It wasn’t costing me anything lol. It stopped being a suitable plan based on the changes to my workout schedule. I didn’t force myself to stick to a plan that was no longer working and jeapordize my fitness progress as you implied. I stopped IF. No cost.

    That there was no cost to you doesn't mean that being told it's very important or better to a significant amount to use IF vs other, easier schedules is not problematic for others. And I disagree that no one was claiming it's best for everyone. I recall many comments in the various threads to that effect, as well as ones suggesting a moral virtue to that way of eating vs. others, or people claiming health detriments from other ways of eating.

    Re:
    1. There is research and it is mostly promising and positive but it isn’t enough to be conclusive

    The research I've seen is all over the place. Some shows no positive effects, some shows there may be some (but it might differ depending on the people involved), some show negative effects from some ways of doing it (i.e., eating most calories late), some show that the benefits are likely associated with circadian rhythms, so different from how most think of it, etc. It's possible there may prove to be some effects beyond it making it easier for some to limit cals, but I think we are far from there, and I seriously doubt that the effects will turn out to be such that they apply to all or outweigh using the schedule that you find works best with your lifestyle. I'm in favor of research, though, just not premature claims about what it shows.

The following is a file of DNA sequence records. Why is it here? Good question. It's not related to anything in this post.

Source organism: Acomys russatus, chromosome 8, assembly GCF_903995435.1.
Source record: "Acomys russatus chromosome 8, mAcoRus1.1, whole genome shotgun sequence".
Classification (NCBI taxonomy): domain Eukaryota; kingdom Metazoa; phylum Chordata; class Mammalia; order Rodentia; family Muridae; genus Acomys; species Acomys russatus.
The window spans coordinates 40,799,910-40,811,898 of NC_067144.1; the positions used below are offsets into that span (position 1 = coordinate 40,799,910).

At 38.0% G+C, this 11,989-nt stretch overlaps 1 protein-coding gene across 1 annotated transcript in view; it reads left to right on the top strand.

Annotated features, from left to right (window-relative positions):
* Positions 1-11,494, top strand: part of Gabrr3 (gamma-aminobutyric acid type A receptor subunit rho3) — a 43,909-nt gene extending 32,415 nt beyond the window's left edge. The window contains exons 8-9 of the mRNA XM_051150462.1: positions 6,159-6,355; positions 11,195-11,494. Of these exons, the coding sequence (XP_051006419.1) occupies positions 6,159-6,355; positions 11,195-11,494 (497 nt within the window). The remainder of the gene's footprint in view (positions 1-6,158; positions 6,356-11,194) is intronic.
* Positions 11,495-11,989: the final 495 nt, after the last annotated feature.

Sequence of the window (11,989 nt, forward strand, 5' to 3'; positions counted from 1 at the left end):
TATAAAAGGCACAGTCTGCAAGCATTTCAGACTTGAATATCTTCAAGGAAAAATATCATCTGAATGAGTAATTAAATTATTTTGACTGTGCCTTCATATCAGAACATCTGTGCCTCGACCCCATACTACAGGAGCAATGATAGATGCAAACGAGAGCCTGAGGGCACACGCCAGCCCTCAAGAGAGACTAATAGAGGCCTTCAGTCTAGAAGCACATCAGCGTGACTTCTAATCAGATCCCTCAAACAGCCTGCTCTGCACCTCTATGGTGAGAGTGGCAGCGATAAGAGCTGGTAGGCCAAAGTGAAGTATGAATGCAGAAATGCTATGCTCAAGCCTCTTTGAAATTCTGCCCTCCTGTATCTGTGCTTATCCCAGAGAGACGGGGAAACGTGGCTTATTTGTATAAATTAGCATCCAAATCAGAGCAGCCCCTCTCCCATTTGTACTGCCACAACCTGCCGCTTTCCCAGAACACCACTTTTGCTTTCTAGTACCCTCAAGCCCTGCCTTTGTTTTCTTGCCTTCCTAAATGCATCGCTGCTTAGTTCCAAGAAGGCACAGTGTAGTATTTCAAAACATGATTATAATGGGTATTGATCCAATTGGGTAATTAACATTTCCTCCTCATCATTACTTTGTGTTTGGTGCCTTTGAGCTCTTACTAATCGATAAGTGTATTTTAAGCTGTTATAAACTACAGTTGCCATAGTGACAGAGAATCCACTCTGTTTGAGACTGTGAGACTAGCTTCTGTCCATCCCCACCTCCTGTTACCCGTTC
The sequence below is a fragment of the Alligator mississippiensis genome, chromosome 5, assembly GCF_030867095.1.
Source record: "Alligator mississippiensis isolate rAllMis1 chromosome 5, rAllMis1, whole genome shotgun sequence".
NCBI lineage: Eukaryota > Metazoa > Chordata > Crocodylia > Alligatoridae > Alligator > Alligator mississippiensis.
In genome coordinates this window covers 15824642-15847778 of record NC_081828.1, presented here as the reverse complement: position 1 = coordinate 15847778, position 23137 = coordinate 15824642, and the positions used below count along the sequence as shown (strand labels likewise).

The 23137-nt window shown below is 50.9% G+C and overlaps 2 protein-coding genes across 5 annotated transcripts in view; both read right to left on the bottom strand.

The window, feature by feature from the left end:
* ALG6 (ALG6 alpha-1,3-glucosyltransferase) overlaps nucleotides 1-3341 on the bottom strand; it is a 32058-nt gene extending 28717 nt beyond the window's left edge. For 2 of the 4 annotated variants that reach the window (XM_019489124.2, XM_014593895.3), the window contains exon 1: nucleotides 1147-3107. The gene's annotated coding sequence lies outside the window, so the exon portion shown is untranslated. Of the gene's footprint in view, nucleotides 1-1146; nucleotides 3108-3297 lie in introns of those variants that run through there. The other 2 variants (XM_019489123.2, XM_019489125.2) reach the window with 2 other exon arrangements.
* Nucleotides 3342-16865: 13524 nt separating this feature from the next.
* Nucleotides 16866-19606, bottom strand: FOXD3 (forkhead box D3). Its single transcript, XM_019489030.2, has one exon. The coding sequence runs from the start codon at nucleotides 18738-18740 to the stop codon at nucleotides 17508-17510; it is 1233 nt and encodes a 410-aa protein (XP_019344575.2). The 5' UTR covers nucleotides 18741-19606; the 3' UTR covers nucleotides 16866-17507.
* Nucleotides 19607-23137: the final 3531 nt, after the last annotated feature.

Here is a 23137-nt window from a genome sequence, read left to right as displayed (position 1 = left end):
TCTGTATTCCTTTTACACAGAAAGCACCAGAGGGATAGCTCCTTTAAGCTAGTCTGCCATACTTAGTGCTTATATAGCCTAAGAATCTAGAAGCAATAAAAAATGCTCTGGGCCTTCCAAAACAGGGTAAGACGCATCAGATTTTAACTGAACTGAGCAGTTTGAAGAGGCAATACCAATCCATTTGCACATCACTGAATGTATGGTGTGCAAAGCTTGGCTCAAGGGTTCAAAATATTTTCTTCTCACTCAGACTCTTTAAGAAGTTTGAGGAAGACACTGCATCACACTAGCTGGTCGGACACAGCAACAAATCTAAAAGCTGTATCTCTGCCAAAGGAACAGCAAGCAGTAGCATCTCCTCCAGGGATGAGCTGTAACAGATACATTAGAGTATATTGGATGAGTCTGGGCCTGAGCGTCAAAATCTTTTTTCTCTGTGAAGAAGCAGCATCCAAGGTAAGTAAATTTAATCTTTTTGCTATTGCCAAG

2. IF does not have to ruin anyone’s training schedule. Most can workout around their eating window, does your training schedule get ruined if you skip a meal? It stopped working for me personally because I run in the morning and do another workout most evenings, but that’s just me personally and I did not continue the plan at that point so I find the question silly and overly argumentative